Estate planning is already confusing and worrisome for a wealth of Americans. They shouldn’t be worried or confused that they don’t have enough wealth to form an estate plan. That’s one myth that needs some clarification.

Other myths that will be busted below, are that a will can be used to distribute all your assets, and that estate plans don’t need to be revisited once they’re finalized.

Let’s start with myth number one.

Estate planning is only valuable for the rich and wealthy

False. If you own a business, any property, and assets or have loved ones that depend on your income for care or a myriad of other reasons, you can benefit from an estate plan. An “estate” includes a bank account, investments, a car, home, business or other property. Estate plans are beneficial and often critical to designate the correct care for your spouse, minor children or other dependents and beneficiaries. Crafting an estate plan can also benefit the following situation:

  • Naming a guardian for your children
  • Naming those who will receive your property following your death
  • Transferring property to your beneficiaries or organizations you’ve listed in your plan
  • Manage tax savings and exposure
  • Assign a trustee for your trust or executor of your will, who will act as your legal proxy to distribute your property as your wishes dictate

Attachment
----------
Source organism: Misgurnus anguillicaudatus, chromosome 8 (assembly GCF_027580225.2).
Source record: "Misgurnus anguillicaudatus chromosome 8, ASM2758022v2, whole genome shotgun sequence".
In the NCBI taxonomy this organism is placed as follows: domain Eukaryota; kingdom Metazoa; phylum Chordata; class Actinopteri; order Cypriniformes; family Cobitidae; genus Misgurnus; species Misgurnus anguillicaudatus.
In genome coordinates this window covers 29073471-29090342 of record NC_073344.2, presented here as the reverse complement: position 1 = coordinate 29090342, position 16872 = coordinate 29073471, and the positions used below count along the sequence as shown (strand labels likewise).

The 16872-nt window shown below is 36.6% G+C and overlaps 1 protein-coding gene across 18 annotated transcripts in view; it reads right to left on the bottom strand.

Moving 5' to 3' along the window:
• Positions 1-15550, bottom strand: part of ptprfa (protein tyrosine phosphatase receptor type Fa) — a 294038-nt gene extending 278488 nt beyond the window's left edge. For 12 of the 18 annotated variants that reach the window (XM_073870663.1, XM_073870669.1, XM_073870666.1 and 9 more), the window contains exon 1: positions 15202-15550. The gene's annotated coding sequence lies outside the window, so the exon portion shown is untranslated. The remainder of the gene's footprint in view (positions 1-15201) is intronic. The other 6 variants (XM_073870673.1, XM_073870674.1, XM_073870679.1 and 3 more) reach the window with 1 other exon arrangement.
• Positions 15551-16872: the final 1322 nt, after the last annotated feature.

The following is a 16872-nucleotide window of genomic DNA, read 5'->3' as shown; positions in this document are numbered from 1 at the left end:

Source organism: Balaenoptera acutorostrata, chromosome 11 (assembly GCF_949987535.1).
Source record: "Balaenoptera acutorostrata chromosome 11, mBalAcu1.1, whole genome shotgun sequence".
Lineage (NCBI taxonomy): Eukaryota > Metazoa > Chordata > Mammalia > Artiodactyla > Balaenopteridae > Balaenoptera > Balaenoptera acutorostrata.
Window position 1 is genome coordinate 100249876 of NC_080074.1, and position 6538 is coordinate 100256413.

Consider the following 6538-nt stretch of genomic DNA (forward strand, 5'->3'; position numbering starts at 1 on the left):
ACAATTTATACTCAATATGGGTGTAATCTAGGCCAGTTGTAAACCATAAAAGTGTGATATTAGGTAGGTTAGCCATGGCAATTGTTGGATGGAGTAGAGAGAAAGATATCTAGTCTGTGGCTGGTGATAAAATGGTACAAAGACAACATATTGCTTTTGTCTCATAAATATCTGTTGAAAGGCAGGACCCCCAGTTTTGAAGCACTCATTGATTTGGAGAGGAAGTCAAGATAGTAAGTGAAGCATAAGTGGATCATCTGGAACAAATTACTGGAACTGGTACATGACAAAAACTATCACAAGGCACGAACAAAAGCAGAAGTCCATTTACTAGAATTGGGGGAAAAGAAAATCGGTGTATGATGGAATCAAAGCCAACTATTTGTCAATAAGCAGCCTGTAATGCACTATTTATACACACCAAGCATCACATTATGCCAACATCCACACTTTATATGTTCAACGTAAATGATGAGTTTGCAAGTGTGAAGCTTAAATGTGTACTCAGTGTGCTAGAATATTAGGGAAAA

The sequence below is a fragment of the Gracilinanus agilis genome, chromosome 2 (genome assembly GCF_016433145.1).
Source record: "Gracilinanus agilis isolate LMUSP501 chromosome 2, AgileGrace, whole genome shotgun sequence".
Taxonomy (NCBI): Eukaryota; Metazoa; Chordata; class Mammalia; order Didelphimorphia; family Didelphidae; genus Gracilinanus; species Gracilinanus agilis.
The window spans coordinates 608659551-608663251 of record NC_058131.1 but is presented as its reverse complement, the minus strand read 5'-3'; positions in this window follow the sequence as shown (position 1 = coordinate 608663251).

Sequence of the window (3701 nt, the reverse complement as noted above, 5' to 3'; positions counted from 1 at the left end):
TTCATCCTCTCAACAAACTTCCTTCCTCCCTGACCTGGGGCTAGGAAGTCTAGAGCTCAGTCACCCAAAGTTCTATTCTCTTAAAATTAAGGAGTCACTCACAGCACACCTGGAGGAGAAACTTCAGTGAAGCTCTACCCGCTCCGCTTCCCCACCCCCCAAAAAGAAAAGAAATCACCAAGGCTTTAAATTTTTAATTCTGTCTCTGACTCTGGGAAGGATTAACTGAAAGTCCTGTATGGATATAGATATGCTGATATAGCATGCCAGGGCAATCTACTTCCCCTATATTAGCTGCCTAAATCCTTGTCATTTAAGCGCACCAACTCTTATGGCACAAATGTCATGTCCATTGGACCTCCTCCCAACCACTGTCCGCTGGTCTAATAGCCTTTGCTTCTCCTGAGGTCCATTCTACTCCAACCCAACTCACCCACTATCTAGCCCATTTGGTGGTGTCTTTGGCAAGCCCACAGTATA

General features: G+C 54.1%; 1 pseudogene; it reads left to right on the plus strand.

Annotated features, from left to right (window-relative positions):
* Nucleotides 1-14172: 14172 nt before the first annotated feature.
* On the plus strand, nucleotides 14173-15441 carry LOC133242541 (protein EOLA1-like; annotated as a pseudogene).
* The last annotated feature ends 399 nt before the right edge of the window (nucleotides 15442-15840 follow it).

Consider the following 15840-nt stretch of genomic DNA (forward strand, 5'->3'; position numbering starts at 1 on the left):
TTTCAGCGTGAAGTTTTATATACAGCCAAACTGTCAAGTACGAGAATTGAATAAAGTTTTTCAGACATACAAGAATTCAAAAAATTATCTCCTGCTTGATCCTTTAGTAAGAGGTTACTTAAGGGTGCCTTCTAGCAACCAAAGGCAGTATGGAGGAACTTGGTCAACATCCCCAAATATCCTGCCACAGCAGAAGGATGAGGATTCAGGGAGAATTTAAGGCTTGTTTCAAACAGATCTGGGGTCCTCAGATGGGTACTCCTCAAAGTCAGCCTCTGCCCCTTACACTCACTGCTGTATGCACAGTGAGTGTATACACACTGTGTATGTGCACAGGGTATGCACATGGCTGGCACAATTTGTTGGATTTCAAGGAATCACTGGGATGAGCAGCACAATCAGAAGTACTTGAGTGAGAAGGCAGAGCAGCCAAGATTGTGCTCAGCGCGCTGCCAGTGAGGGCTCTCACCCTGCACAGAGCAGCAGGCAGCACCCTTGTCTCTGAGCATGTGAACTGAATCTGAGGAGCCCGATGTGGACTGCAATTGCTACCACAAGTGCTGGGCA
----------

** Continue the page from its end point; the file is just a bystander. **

• The possibility of avoiding probate, which is the process of a court overseeing the validity of your will and thrusting it into the public eye
  • Documenting your health-care directives (stating the type of treatment you wish to receive based on circumstantial health issues)
  • dictate your own funeral arrangements and how the associated expenses should be paid

Myth number two: A will can be used to distribute all your assets

Once again, this is false. A will instructs how your property should be allocated after your death. This is done through your legal representative, an executor, who oversees your will and distributes the property according to your wishes. An executor also guides the will through the probate process. If you wish to keep your estate plan fully private, pursue a trust instead of a will, but be aware that both have separate advantages and disadvantages.

There are some assets that don’t adhere to the rules of a will, like life insurance policies, 401(K)s, IRA’s, other qualified retirement accounts and accounts that contain pay-on-death (POD) or transfer-on-death classification (TOD.) Any of these assets will be automatically transferred to your designated beneficiary no matter the circumstance. If you don’t annually review your beneficiary designations, especially if a major life event occurs (death or divorce) and pass away, your ex-spouse would receive the assets that could have gone to your current spouse

Myth number three: Once my estate plan is finalized, I don’t need to revisit it

You guessed it, this myth is busted. Planning and review should be a lifelong process. Due to external and internal influences, life events and goals change over time. You could get married or divorced, have an unexpected child, must care for an elderly parent or disabled child or there could be changes in the financial markets or tax law.

A certainty in life is uncertainty in life’s events. Therefore, periodic reviews of your estate plan are necessary.